Nails hammered into the trunk let him climb to the tree’s big branches. He edged out and hung his legs over, swinging them in the air. The sun was on his face. Then he pressed his palms down into the branch, feeling the tension, lifting himself up and pushing out, out, into the sky. He braced his legs, locked his knees, and then he hit. The earth was soft but the jolt was huge, a giant tremor up through his bones, and an impact that forced his thighs into his hips, breaking his pelvis as he crumpled on the ground.
Can you see it? asked James. Corrina was squinting into the May sunlight.
It was somewhere over there but I can’t make it out exactly.
But the cottage was around here?
Here? Somewhere over there, near the horizon, past the trees, where it’s all blue with the distance and haze.
We could drive around the lake, James suggested, placing an arm round her shoulder. She shook her head:
We’d get lost. I just can’t remember. I can’t remember the room even. Or him. What he really did. I was so young. We drove off. I promised to forget. It’s just…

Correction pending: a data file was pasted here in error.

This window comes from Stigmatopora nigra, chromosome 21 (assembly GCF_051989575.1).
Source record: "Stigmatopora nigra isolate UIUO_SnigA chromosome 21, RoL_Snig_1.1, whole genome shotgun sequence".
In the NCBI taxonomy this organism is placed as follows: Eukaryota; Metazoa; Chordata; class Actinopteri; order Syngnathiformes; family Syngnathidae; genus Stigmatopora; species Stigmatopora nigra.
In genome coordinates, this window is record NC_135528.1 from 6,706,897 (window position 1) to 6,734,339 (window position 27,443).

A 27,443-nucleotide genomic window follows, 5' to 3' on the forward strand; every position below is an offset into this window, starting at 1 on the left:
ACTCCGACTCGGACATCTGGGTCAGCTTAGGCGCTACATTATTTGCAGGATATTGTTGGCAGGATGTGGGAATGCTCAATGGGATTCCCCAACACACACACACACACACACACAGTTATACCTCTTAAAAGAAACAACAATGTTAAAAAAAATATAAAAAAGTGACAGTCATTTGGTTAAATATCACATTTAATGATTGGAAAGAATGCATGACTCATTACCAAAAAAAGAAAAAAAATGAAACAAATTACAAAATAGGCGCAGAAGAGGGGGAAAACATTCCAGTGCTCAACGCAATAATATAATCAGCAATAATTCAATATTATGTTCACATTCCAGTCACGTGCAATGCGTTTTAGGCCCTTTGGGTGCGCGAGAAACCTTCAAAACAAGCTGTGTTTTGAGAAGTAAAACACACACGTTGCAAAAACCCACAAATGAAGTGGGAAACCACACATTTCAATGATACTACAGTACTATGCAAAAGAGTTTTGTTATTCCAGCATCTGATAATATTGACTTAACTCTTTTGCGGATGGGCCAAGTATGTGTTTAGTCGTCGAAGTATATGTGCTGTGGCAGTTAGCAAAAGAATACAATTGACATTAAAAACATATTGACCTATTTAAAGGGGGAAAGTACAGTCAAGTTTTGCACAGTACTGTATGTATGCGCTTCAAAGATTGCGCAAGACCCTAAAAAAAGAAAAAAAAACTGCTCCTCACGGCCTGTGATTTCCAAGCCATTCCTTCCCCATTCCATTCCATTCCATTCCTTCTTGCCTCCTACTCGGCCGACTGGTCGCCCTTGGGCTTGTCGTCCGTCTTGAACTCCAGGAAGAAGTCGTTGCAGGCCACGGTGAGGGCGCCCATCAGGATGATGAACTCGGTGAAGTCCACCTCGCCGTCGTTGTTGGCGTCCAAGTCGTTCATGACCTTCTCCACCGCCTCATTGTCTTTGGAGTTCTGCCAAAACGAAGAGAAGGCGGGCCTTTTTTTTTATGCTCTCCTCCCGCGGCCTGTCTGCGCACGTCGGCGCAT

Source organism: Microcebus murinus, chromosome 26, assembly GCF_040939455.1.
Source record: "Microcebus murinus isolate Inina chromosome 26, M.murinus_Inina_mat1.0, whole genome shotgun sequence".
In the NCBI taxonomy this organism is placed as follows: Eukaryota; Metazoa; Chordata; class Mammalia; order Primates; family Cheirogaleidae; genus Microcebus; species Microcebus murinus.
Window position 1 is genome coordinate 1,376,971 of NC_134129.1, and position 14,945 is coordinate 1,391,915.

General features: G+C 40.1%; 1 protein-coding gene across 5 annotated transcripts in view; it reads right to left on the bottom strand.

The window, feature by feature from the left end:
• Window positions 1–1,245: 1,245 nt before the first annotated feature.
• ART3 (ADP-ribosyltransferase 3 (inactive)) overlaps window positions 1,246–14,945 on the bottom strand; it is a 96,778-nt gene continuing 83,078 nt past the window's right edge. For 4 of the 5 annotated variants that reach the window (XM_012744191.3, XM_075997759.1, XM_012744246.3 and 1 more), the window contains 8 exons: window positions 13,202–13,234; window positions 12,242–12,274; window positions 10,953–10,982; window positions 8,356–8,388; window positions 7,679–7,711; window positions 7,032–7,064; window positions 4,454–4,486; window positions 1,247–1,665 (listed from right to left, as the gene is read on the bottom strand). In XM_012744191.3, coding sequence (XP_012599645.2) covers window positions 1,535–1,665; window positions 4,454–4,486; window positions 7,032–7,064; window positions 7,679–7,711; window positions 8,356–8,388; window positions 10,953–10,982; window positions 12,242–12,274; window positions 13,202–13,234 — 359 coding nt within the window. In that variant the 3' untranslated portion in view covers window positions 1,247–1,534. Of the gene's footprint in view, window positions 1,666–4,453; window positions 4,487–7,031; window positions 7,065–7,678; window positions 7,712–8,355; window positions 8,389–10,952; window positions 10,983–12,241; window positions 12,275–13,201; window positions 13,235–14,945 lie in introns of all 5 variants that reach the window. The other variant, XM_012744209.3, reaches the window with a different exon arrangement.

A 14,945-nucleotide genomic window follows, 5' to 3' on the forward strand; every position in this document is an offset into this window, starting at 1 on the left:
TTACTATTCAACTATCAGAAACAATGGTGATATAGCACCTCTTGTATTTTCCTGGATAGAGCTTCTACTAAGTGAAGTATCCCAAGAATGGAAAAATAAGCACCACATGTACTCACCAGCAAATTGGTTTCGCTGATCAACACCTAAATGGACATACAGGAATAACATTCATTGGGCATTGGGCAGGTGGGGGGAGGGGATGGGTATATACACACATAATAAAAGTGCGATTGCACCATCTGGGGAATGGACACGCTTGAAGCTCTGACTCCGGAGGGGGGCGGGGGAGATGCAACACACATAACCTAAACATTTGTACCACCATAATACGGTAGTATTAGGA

She had never noticed the small tree with the red leaves just around the corner – couldn’t say whether the leaves were red all year or only turned so in autumn. It was only the kids playing on their scooters one morning that drew her attention. Then she forgot about it again. The following day it was stormy as she headed to the shops. Rocked by gusts of wind, the tree was hurling its leaves to the ground in showers. An hour later its branches were bare, the pavement crimson. Things fall down, she reminded herself, even as you look elsewhere.
It is here. Which means it is too late. Who knows whether we could have resisted it? Ten cases of the disease are already local to us. It is in the hedgerows and the woodlands, brought by visitors, carried on the wind. The infection spreads, stains appear, the flesh wilts and limbs crack and split. The scientists have isolated diseased samples in labs. The government says eradicating it could cost tens of millions of pounds. In austerity, it sends a shiver. But these are our ash trees and the ecosystems they support are our lives. They must live. Or else?
The sun is out and a flurry of cars pass the end of the road, windows open. Mr and Mrs Bluebird are hopping through the velvet branches of the staghorn tree and there is laughter in the little park. At the corner, a man with his shirt sleeves rolled up arranges a drink with a colleague, speaking into his mobile phone with a voice that is bright and certain. I hear the clip clop of high heel shoes and the sound of a hosepipe from next door’s patio. There is not a solitary cloud in the sky.
The Prime Minister…